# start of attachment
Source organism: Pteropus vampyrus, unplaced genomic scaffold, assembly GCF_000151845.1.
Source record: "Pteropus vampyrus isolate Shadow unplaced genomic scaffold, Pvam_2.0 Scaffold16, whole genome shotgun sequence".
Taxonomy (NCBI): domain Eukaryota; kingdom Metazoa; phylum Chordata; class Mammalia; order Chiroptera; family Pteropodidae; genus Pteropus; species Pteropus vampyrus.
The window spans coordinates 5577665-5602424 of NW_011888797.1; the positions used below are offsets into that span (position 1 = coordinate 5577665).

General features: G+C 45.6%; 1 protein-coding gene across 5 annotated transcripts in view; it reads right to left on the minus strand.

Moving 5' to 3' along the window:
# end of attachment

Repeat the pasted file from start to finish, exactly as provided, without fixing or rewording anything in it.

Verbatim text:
Source organism: Pteropus vampyrus, unplaced genomic scaffold, assembly GCF_000151845.1.
Source record: "Pteropus vampyrus isolate Shadow unplaced genomic scaffold, Pvam_2.0 Scaffold16, whole genome shotgun sequence".
Taxonomy (NCBI): domain Eukaryota; kingdom Metazoa; phylum Chordata; class Mammalia; order Chiroptera; family Pteropodidae; genus Pteropus; species Pteropus vampyrus.
The window spans coordinates 5577665-5602424 of NW_011888797.1; the positions used below are offsets into that span (position 1 = coordinate 5577665).

General features: G+C 45.6%; 1 protein-coding gene across 5 annotated transcripts in view; it reads right to left on the minus strand.

Moving 5' to 3' along the window: